Colorado potato beetles are the most serious insect pest of potato plants in North America. Both the adults and larvae of these ‘potato bugs’ feed on the leaves of potato plants, causing widespread damage, reducing crop yield, and even killing the plants altogether.
Potato bugs are one pest to watch out for this summer, but how can you identify them? Are there any other pest species they can be confused with, and how can you tell them apart?
What are Colorado potato beetles?
The Colorado potato beetle is a black-and-white striped insect found throughout North America. Also known as the ‘potato bug’, the Colorado potato beetle is the most important insect pest of potatoes in the United States.
Keep in mind!
Both the beetles and their larvae feed on the leaves of potato plants, and can cause widespread damage to crops.
Potato bugs are also known to inhabit tomato, eggplant, and pepper plants.
Where do potato bugs come from?
The Colorado potato beetle is so-named because it was first identified in the Rocky Mountains of Colorado in 1824. However, potato bugs are not native to Colorado and are actually thought to have originated in central Mexico. Since then, it has spread throughout Mexico and North America, and is found in every state except Hawaii, Alaska, California, and Nevada).
What do potato bugs eat?
Potato bugs are the most serious pest of potato plants in the United States. Adult beetles feed and lay their eggs on the underside of potato leaves and, once hatched, the larvae also feed continuously on the foliage of the host plant. Potato bugs prefer potato plants, but are also known to invade and destroy tomato, eggplant, and pepper plants.
Damage caused by Colorado potato beetles
Colorado potato beetles usually feed in groups and can cause severe and widespread damage to host plants. Both the adults and larvae feed on the leaves of potato plants, and the resulting defoliation can lead to significantly reduced yield and even plant death.
Life cycle of the Colorado potato beetle
The life cycle of the Colorado potato beetle consists of four distinct stages, and can be completed in as little as 30 days.
Adult potato bugs usually feed for 5 – 10 days on the leaves of their host plant before depositing a batch of up to 300 eggs. The adult beetles usually lay their eggs on the underside of leaves, where they are protected from the sunlight.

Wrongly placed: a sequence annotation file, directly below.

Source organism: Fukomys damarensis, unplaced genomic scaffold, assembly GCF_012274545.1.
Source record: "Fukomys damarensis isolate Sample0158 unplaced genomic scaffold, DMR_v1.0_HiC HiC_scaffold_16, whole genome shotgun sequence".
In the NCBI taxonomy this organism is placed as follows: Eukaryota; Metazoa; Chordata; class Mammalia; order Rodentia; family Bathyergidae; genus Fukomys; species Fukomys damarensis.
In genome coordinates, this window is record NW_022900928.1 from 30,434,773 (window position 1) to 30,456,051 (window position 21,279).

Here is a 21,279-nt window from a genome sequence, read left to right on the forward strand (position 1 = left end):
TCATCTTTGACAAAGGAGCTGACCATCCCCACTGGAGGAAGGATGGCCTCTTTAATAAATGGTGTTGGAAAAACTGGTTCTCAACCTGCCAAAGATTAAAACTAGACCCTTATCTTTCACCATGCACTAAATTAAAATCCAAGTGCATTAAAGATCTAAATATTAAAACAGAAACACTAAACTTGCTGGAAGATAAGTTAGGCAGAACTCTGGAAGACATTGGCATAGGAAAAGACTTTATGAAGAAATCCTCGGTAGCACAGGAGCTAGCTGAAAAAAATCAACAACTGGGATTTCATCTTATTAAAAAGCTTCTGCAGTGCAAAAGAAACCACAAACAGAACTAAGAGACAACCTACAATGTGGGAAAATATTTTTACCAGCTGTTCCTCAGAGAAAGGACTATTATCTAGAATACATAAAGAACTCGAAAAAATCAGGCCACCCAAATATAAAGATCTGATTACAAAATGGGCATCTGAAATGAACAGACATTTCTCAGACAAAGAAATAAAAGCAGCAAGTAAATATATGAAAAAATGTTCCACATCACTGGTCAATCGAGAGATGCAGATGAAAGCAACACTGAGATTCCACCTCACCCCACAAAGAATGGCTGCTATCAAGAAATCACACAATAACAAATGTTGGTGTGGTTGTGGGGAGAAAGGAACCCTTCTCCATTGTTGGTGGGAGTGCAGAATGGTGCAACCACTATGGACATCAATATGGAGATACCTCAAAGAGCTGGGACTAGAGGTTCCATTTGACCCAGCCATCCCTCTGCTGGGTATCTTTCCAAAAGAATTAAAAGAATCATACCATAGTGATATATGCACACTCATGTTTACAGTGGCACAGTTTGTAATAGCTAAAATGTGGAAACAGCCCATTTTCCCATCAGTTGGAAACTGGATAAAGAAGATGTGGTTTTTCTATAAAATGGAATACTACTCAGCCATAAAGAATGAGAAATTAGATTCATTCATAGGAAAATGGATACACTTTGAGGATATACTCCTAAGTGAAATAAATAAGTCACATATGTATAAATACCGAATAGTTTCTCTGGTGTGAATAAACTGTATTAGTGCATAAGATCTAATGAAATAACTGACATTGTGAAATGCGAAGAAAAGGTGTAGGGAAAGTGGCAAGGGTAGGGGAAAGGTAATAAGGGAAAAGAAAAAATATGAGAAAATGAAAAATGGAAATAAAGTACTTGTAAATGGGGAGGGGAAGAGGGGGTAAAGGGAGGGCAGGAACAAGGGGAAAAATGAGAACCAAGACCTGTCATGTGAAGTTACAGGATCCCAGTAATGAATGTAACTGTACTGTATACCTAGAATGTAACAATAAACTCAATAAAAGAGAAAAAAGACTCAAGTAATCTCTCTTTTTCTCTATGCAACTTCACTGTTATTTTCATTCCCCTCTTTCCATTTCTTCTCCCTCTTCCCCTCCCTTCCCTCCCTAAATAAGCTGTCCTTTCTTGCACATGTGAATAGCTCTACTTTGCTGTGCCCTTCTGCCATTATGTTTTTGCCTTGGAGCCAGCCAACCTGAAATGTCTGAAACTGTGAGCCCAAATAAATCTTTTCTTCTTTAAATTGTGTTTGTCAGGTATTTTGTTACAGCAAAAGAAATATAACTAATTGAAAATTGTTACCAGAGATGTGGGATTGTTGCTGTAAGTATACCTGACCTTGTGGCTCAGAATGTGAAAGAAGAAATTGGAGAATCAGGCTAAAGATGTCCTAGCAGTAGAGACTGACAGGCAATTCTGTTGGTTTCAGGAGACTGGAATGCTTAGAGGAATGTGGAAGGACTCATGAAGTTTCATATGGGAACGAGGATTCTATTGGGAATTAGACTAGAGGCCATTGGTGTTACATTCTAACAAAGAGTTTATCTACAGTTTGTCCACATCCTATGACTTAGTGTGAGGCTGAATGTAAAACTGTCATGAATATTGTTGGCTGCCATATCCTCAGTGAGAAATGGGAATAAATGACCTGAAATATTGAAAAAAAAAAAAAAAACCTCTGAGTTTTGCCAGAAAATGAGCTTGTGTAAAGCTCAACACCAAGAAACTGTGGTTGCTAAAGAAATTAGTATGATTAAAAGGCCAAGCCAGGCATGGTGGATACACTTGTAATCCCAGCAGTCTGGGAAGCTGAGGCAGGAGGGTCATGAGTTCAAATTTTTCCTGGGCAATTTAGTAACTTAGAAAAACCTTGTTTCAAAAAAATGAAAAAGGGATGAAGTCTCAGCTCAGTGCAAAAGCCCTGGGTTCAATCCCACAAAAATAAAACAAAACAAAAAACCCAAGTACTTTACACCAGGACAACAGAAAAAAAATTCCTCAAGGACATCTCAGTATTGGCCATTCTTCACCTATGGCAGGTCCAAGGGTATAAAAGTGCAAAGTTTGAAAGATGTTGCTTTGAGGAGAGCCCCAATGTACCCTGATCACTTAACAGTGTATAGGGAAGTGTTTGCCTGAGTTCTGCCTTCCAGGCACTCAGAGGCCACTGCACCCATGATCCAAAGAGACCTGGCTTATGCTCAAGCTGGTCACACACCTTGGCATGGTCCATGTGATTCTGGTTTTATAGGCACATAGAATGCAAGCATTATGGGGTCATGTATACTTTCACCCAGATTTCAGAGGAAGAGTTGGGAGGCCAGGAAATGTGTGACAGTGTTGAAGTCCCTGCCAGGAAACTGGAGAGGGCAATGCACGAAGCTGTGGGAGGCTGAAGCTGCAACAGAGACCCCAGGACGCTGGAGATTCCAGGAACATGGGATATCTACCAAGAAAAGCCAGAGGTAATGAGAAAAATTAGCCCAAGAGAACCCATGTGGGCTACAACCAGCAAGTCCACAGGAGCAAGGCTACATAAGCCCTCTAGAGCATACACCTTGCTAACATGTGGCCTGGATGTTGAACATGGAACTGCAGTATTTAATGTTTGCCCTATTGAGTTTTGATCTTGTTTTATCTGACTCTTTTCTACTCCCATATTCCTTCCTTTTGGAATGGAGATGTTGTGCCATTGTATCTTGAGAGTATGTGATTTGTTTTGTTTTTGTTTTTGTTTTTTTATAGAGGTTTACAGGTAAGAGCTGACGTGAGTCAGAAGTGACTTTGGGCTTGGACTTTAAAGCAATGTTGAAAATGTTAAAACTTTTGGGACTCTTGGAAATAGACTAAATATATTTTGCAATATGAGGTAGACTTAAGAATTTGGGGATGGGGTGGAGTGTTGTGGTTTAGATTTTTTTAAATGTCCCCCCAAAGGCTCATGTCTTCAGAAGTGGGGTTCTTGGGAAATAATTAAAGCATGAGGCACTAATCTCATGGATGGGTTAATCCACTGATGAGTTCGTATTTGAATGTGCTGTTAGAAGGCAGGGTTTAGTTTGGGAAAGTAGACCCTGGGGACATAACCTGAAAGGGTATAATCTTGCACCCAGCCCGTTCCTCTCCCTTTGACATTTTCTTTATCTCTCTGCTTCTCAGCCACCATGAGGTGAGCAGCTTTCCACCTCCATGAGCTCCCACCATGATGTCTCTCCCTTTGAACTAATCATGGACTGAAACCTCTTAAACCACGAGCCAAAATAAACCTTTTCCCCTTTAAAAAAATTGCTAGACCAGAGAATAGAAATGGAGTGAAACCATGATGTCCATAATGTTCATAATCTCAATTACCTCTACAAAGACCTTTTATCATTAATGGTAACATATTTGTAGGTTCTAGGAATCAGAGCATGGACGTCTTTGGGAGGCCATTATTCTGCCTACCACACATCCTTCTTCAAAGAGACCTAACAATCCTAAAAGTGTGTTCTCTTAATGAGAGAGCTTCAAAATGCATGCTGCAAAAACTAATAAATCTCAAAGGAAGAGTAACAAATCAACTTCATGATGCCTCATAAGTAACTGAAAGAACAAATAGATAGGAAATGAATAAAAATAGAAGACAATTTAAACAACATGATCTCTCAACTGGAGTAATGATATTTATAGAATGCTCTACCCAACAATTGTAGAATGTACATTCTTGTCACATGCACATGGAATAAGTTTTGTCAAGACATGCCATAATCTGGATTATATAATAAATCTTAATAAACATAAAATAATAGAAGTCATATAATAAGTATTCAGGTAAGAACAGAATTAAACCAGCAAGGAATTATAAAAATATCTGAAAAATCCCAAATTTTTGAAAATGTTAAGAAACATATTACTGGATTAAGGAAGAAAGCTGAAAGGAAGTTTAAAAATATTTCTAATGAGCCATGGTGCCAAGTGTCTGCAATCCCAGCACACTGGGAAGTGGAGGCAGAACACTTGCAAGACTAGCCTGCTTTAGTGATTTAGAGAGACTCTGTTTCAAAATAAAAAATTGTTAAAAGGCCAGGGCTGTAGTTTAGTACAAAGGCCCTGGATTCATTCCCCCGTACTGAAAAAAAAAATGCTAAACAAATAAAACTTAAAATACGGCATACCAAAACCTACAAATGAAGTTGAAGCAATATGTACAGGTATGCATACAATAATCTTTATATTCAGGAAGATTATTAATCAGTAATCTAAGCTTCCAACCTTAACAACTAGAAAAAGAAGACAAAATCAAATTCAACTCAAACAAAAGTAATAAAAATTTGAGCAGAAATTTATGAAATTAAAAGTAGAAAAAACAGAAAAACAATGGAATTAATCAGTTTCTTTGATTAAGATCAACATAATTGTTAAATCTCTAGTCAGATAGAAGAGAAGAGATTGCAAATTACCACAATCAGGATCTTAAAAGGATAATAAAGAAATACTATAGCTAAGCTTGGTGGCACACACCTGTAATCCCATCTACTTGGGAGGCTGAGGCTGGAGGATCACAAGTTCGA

Potato bug larvae emerge from their eggs after a period of 4 – 10 days. Once hatched, they begin feeding on the leaves of their host plant immediately. The larvae eat almost constantly for around 21 days, before dropping off the plant and burrowing into the soil to pupate.
The pupal stage of the Colorado potato beetle lasts for 5 – 10 days and takes place in the soil beneath their host plant.
Adult potato bugs may overwinter a few inches below the surface of the soil, before emerging in the Spring to feed, mate, and lay more eggs.
How to identify Colorado potato beetles
Colorado potato beetles are serious potato pests, and home-growers need to be on the lookout for these insects. The adult beetles have an oval shape and measure around 3/8 inches long. They have yellowish-orange wing covers decorated with a distinctive set of 10, narrow, black, vertical stripes.
The eggs of the potato bug are yellowish-orange, oval-shaped, and are usually laid on the underside of potato leaves. Finally, the larvae of the Colorado potato beetle are brick-red with black heads when they first hatch, though their color fades to pink as they mature. All Colorado potato beetle larvae also have two rows of black spots on either side of their bodies.
Colorado potato beetles vs. false potato beetles
Colorado potato beetles are often confused with false potato beetles. Although these beetle species look similar, the false potato beetle is not a pest, whereas the Colorado potato beetle most certainly is.
The easiest way to tell them apart is by the color of their wing-covers. Whereas the Colorado potato beetle is yellowish-orange with black stripes, the false potato beetle is white and black. The false potato beetle is also less widespread than the Colorado potato beetle, and is found primarily in Eastern states including Texas, Florida, Missouri, Illinois, Indiana, Maryland, West Virginia, and Virginia.
Colorado potato beetles vs. striped cucumber beetles
Another insect that is often mistaken for the Colorado potato beetle is the striped cucumber beetle. Both of these insects have yellowish bodies with black stripes, which can make it easy to get them confused. However, cucumber beetles have brighter yellow bodies than Colorado potato beetles, and only three black stripes (whereas Colorado potato beetles have 10).
Unfortunately, striped Cucumber beetles can be as bad for your garden as potato bugs, as they feed on a wide range of host plants.
They are usually found on cucumbers, squash, melons, and other related plants, where they feast on the blossoms, roots, stems, and leaves, depending on their life stage. They also carry a bacteria that causes bacterial wilt, and which may be transmitted to host plants.
Colorado potato beetles (AKA potato bugs) are a serious insect pest of potato plants. These bugs are thought to have originated in central Mexico, and have since spread throughout most states of North America.
Adult Colorado potato beetles can be identified by their yellow-orange and black stripes, and their larvae by their brick-red coloring and twin rows of black dots. Potato bugs can cause severe damage to potato plants by feeding on the leaves, leading to severely reduced crop yield and even early plant death.